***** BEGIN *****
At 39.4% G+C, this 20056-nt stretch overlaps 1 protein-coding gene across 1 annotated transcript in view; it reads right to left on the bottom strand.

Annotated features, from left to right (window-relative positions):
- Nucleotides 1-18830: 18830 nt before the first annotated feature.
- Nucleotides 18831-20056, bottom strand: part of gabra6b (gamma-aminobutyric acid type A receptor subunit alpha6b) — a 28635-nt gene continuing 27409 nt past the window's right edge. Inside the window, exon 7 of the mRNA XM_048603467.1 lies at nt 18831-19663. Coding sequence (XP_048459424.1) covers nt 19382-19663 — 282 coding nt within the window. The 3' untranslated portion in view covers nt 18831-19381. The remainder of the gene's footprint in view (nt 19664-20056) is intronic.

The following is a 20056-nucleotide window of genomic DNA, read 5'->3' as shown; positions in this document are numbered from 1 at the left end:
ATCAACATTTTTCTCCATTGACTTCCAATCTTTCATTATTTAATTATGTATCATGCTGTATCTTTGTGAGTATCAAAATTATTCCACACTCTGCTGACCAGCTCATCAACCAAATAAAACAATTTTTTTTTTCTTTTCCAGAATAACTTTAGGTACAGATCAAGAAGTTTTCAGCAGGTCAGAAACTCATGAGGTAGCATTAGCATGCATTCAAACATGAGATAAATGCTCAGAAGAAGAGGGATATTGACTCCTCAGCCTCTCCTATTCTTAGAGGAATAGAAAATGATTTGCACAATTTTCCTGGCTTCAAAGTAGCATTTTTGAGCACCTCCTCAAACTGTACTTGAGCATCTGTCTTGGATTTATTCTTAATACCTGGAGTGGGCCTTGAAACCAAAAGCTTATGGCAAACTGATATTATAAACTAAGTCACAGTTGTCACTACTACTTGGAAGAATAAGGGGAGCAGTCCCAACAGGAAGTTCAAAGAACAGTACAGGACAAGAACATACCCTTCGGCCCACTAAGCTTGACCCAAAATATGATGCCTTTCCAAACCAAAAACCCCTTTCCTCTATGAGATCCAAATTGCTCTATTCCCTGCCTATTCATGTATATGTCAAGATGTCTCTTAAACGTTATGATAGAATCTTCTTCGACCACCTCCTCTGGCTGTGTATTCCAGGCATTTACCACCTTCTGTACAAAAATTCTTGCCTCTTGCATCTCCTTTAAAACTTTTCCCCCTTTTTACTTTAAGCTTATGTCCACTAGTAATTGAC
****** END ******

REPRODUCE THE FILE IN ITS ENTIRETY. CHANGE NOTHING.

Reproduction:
At 39.4% G+C, this 20056-nt stretch overlaps 1 protein-coding gene across 1 annotated transcript in view; it reads right to left on the bottom strand.

Annotated features, from left to right (window-relative positions):
- Nucleotides 1-18830: 18830 nt before the first annotated feature.
- Nucleotides 18831-20056, bottom strand: part of gabra6b (gamma-aminobutyric acid type A receptor subunit alpha6b) — a 28635-nt gene continuing 27409 nt past the window's right edge. Inside the window, exon 7 of the mRNA XM_048603467.1 lies at nt 18831-19663. Coding sequence (XP_048459424.1) covers nt 19382-19663 — 282 coding nt within the window. The 3' untranslated portion in view covers nt 18831-19381. The remainder of the gene's footprint in view (nt 19664-20056) is intronic.

The following is a 20056-nucleotide window of genomic DNA, read 5'->3' as shown; positions in this document are numbered from 1 at the left end:
ATCAACATTTTTCTCCATTGACTTCCAATCTTTCATTATTTAATTATGTATCATGCTGTATCTTTGTGAGTATCAAAATTATTCCACACTCTGCTGACCAGCTCATCAACCAAATAAAACAATTTTTTTTTTCTTTTCCAGAATAACTTTAGGTACAGATCAAGAAGTTTTCAGCAGGTCAGAAACTCATGAGGTAGCATTAGCATGCATTCAAACATGAGATAAATGCTCAGAAGAAGAGGGATATTGACTCCTCAGCCTCTCCTATTCTTAGAGGAATAGAAAATGATTTGCACAATTTTCCTGGCTTCAAAGTAGCATTTTTGAGCACCTCCTCAAACTGTACTTGAGCATCTGTCTTGGATTTATTCTTAATACCTGGAGTGGGCCTTGAAACCAAAAGCTTATGGCAAACTGATATTATAAACTAAGTCACAGTTGTCACTACTACTTGGAAGAATAAGGGGAGCAGTCCCAACAGGAAGTTCAAAGAACAGTACAGGACAAGAACATACCCTTCGGCCCACTAAGCTTGACCCAAAATATGATGCCTTTCCAAACCAAAAACCCCTTTCCTCTATGAGATCCAAATTGCTCTATTCCCTGCCTATTCATGTATATGTCAAGATGTCTCTTAAACGTTATGATAGAATCTTCTTCGACCACCTCCTCTGGCTGTGTATTCCAGGCATTTACCACCTTCTGTACAAAAATTCTTGCCTCTTGCATCTCCTTTAAAACTTTTCCCCCTTTTTACTTTAAGCTTATGTCCACTAGTAATTGAC